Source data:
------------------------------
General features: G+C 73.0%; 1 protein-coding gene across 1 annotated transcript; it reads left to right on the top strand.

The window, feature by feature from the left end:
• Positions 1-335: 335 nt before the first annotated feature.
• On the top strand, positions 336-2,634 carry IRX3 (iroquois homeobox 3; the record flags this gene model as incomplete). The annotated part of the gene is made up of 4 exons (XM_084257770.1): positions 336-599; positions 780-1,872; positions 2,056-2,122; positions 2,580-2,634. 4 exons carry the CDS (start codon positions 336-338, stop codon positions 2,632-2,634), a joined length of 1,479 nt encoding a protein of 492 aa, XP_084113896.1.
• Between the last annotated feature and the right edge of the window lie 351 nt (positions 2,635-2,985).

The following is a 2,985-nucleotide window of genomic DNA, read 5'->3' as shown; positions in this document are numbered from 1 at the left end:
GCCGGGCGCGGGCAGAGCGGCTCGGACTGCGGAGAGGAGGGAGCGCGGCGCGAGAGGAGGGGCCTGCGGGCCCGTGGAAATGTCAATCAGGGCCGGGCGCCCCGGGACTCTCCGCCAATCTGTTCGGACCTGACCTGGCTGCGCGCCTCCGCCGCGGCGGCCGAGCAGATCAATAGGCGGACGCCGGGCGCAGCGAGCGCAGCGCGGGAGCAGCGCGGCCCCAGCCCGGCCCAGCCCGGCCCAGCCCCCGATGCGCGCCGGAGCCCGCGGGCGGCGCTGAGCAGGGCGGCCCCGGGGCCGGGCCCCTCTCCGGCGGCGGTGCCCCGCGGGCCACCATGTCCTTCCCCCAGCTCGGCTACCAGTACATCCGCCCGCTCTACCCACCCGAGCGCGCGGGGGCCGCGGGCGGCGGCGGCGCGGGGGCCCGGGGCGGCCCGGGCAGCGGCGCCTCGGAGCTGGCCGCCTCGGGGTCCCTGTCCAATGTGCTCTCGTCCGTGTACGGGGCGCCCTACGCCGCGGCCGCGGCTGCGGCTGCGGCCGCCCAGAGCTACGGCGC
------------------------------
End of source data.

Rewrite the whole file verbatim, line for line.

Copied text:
General features: G+C 73.0%; 1 protein-coding gene across 1 annotated transcript; it reads left to right on the top strand.

The window, feature by feature from the left end:
• Positions 1-335: 335 nt before the first annotated feature.
• On the top strand, positions 336-2,634 carry IRX3 (iroquois homeobox 3; the record flags this gene model as incomplete). The annotated part of the gene is made up of 4 exons (XM_084257770.1): positions 336-599; positions 780-1,872; positions 2,056-2,122; positions 2,580-2,634. 4 exons carry the CDS (start codon positions 336-338, stop codon positions 2,632-2,634), a joined length of 1,479 nt encoding a protein of 492 aa, XP_084113896.1.
• Between the last annotated feature and the right edge of the window lie 351 nt (positions 2,635-2,985).

The following is a 2,985-nucleotide window of genomic DNA, read 5'->3' as shown; positions in this document are numbered from 1 at the left end:
GCCGGGCGCGGGCAGAGCGGCTCGGACTGCGGAGAGGAGGGAGCGCGGCGCGAGAGGAGGGGCCTGCGGGCCCGTGGAAATGTCAATCAGGGCCGGGCGCCCCGGGACTCTCCGCCAATCTGTTCGGACCTGACCTGGCTGCGCGCCTCCGCCGCGGCGGCCGAGCAGATCAATAGGCGGACGCCGGGCGCAGCGAGCGCAGCGCGGGAGCAGCGCGGCCCCAGCCCGGCCCAGCCCGGCCCAGCCCCCGATGCGCGCCGGAGCCCGCGGGCGGCGCTGAGCAGGGCGGCCCCGGGGCCGGGCCCCTCTCCGGCGGCGGTGCCCCGCGGGCCACCATGTCCTTCCCCCAGCTCGGCTACCAGTACATCCGCCCGCTCTACCCACCCGAGCGCGCGGGGGCCGCGGGCGGCGGCGGCGCGGGGGCCCGGGGCGGCCCGGGCAGCGGCGCCTCGGAGCTGGCCGCCTCGGGGTCCCTGTCCAATGTGCTCTCGTCCGTGTACGGGGCGCCCTACGCCGCGGCCGCGGCTGCGGCTGCGGCCGCCCAGAGCTACGGCGC